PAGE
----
The effect of oxygen vacancies on water wettability of a ZnO surface

H Hu and HF Ji and Y Sun, PHYSICAL CHEMISTRY CHEMICAL PHYSICS, 15, 16557-16565 (2013).

DOI: 10.1039/c3cp51848e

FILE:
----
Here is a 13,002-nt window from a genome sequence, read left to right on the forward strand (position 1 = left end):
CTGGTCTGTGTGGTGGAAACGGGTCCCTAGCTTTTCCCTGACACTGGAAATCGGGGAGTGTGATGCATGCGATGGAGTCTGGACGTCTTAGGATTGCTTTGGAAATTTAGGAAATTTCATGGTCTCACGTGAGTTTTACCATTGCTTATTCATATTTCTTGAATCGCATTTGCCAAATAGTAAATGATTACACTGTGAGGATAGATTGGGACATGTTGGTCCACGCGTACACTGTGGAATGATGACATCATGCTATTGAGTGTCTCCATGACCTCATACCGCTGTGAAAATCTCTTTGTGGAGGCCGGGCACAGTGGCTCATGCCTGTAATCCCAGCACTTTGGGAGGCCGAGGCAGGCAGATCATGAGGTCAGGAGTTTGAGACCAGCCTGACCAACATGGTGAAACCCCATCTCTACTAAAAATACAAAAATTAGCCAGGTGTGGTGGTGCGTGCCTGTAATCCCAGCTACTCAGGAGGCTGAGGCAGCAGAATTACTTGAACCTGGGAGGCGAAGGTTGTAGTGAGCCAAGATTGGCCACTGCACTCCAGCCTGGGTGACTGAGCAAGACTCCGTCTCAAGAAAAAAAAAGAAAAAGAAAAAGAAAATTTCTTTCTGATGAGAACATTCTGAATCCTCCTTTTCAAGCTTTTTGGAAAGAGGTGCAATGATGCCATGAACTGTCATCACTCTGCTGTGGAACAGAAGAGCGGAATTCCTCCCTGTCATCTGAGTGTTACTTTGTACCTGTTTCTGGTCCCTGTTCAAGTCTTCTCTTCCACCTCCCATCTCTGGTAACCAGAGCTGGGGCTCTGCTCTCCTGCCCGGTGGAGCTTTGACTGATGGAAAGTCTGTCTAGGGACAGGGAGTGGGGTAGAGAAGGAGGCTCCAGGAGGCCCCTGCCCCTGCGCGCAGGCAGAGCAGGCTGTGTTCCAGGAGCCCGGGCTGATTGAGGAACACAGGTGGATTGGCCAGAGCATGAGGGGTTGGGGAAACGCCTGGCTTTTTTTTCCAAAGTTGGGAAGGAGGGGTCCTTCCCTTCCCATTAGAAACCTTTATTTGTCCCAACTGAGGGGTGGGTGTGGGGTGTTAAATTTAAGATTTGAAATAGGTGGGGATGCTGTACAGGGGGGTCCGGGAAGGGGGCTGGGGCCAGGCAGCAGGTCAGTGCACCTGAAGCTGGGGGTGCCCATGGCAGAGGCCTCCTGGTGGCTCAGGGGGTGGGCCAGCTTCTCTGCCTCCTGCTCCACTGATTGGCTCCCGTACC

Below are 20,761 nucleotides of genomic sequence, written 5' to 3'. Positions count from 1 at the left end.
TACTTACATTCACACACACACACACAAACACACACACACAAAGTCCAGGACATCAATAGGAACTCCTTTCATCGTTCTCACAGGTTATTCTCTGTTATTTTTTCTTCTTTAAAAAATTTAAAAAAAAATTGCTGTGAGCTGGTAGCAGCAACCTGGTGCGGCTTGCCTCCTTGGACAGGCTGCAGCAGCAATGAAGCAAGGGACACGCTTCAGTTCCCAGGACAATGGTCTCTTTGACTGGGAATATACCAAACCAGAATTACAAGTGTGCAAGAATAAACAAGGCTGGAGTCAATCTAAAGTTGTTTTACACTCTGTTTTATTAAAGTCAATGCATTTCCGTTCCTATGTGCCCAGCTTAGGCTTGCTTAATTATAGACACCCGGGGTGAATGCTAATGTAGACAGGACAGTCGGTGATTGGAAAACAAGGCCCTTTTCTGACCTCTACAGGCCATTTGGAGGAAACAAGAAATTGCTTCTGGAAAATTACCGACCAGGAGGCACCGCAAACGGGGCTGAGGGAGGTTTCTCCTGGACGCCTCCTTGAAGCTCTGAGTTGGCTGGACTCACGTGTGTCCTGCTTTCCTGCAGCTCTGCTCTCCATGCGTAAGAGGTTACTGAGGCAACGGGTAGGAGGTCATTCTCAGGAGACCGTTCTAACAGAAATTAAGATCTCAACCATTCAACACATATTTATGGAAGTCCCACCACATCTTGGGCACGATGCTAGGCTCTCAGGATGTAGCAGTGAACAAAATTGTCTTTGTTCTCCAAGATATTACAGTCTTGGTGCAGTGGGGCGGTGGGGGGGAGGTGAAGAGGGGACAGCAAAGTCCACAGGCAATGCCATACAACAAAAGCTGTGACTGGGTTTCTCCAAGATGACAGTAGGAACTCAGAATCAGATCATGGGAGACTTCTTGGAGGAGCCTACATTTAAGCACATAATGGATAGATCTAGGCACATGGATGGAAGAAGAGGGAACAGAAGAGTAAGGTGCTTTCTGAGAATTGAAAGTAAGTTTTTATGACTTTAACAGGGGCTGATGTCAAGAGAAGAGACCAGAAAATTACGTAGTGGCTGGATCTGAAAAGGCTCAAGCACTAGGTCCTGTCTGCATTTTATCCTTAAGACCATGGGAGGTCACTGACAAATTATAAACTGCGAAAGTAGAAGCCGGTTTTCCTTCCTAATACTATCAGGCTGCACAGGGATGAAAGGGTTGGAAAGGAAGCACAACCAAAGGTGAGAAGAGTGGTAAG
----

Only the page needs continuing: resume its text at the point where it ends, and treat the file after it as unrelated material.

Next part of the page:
In this study, the effect of oxygen vacancies on the water wettability of a hydrated ZnO(100) surface has been examined via molecular dynamics simulations with a reactive force field (ReaxFF). The results show that the oxygen vacancies on the ZnO surface change the structures of the ZnO surface and subsequently its water adsorption capability. While a 1:1 ratio of water to hydroxyl is observed for a water monolayer absorbed on ZnO(100) without oxygen vacancies, additional water adsorption as coordinate hydroxyl that resides on the vacancy site and bonds with three lattice zinc atoms is observed on the surfaces with oxygen vacancies. The results also show that the energy of the interaction per unit area between water and the hydrated ZnO surface is 55.1% higher in the presence of the oxygen vacancies than that without oxygen vacancies. This leads to a water contact angle of similar to 115 degrees for the hydrated ZnO(100) surface in the absence of vacancies and similar to 21 degrees with vacancies. The wetting kinetics of a water droplet on a ZnO(100) surface with and without oxygen vacancies are compared with the diffusion-limited reactive wetting and molecular kinetics models, respectively. In addition, the ordering of the vacancy sites is found not to significantly affect the wettability of the ZnO(100) surface.

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